A bracing article by Susan Potts from the Remnant Newspaper.

An excerpt.

In the days before the Changes, nobody used words like liturgy or eucharist or reconciliation. It was Mass and Holy Communion and Confession. Simple, straightforward words. Everyone knew what they meant. We didn’t talk about rubrics, and most laypeople didn’t know about ambos and aspersoria and thuribles. That was the priest’s business. Like a doctor, he had his professional lexicon, and it was really not our concern. We just followed along, confident that we were being led to Heaven.

That’s what we talked about then, Heaven and Purgatory, and what we had to do to reach the one and shorten the other. We shuddered to think about Hell, and so we didn’t talk about it much either. We just set about working out our salvation with fear and trembling, like St. Paul told us to do. All for the love of Jesus, the Glory of God, and the Salvation of souls, we used to say.

But you hardly ever hear about salvation anymore. The subject just doesn’t come up. Don’t you wonder why? Are Catholics that sure of Heaven, or is something else going on?

I think it’s the something else. There is a deep-seated reluctance in them to broach the subject. Something holds them back. It’s not that they’re silent. There’s plenty of vapid talk out there. But if you cut through the empty words and look below the surface of the mush that passes for theology, you’ll find the obstacle.

It’s a triple-walled mental block.

First, people don’t know what Heaven is anymore. Second, they don’t know what’s a sin and what’s not. And third, they don’t know what to do about that troublesome doctrine, Extra Ecclesia Nulla Salus. These three things make it nearly impossible to talk about salvation.

Consider the first obstacle. Too many years of agnostic priests and professors telling us that we don’t really know anything about Heaven has dampened supernatural faith and hope. Nothing seems clear. Questions aren’t answered; doubts are not dispelled. Retreats, religious education lectures, and classroom discussions often go something like this:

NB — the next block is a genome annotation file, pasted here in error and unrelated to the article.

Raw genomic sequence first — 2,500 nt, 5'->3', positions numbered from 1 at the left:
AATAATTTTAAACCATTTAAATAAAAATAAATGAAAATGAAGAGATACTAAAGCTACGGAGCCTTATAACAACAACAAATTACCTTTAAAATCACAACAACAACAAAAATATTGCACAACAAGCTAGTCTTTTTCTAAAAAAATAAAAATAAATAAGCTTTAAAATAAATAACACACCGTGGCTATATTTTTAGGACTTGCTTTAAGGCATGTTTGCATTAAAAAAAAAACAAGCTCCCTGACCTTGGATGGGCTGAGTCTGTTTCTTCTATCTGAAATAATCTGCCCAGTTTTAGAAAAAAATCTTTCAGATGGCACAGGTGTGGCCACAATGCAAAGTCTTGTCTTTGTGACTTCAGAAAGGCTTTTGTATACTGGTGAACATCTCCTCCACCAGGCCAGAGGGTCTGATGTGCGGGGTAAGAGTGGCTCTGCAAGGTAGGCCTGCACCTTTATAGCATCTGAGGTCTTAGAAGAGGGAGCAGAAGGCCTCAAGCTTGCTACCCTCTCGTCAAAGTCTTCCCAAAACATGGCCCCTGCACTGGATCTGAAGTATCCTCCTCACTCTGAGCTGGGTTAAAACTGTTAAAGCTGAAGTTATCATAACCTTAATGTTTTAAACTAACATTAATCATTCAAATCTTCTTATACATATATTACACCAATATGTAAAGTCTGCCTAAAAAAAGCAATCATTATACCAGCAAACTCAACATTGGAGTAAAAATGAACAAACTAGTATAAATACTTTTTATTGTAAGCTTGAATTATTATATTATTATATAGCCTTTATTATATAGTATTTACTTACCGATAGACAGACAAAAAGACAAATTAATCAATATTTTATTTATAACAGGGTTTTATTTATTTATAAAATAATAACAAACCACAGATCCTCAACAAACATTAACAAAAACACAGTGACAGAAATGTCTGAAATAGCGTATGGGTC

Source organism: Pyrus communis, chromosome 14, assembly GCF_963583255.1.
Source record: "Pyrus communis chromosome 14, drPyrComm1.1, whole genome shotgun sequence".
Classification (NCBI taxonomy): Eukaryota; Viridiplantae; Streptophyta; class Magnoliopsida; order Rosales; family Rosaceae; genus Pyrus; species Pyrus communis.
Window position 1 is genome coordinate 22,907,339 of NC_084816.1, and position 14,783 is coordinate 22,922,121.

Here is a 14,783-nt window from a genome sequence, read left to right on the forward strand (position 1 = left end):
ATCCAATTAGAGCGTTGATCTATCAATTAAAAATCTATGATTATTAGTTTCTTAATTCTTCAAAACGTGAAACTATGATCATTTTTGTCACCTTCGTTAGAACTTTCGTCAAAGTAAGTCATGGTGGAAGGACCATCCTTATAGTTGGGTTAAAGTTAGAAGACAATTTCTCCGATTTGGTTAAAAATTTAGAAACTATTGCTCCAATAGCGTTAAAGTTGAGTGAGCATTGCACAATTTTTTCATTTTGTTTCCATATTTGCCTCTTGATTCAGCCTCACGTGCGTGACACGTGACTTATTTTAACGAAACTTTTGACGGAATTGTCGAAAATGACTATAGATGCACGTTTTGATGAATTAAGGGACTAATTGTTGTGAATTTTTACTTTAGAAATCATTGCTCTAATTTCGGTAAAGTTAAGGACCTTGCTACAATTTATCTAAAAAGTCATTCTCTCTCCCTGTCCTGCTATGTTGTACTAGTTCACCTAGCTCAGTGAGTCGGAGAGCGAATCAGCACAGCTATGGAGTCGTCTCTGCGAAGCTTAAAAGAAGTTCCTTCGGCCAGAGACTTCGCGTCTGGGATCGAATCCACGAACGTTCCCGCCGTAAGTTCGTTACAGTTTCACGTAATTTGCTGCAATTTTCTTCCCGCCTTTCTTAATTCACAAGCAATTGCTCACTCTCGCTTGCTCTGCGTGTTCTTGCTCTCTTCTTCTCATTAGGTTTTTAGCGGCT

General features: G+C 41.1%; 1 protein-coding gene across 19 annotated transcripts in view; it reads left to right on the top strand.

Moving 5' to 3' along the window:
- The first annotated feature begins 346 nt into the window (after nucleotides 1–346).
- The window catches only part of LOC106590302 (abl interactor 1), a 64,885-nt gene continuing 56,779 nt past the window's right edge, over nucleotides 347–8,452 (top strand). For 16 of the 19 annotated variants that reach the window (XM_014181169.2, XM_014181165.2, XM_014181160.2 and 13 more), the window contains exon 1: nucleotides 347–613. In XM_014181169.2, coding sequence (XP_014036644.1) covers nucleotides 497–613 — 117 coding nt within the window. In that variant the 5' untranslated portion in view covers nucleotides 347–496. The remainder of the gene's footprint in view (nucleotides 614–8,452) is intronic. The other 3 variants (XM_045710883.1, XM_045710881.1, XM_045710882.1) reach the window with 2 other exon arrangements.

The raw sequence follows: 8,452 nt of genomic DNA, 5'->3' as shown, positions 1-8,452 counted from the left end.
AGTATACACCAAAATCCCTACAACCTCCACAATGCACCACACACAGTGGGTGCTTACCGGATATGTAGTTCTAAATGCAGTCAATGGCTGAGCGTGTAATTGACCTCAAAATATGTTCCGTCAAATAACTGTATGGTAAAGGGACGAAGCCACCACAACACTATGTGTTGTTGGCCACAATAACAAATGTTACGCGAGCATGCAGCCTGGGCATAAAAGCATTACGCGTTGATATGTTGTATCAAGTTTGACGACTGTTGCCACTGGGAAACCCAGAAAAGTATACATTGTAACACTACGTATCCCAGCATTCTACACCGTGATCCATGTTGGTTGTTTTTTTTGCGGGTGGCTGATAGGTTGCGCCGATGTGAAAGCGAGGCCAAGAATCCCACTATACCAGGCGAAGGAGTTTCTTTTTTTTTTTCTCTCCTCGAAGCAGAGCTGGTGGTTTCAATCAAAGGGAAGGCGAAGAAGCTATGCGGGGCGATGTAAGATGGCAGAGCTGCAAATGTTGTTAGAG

“Is Heaven a place?” a student asks.

The pedant-in-charge shakes his head, but says nothing. He strokes his chin and lowers his lids, pondering the question. Everyone waits.

“It is a state of being,” he says at last, carefully, as if he were imparting a deep truth.

The student persists. “But what does that mean?”

“We’re not really sure.”

The student sighs. He turns his head, looks out the window, and never brings it up again.

I’ve heard this sort of thing too many times. No sooner spoken, but the words evaporate, portentous as thin smoke. Nothing adheres to the mind; nothing cleaves to the soul.

Enough of this nonsense. Of course Heaven is a place, and those in authority should say so, loud and clear. What this supernatural place is like is beyond our imagination, but that doesn’t mean it’s not real. It is above nature, incorruptible; its substance endures forever.

I mean, come on, if Heaven is not a place, then where is Our Lord? What does He see through His beautiful eyes, and what does He touch with his Wounded Hands? And just where is Our Lady, the Immaculate Conception, she who was assumed body and soul into Heaven?

They’re not floating in some ethereal mist. We’re talking physical presence here. Someday, when we behold our King and Queen reigning gloriously in Heaven, it’s real faces we’ll see, real voices we’ll hear.

Retrieved June 13, 2018 from https://www.remnantnewspaper.com/web/index.php/articles/item/3931-where-have-all-the-catholics-gone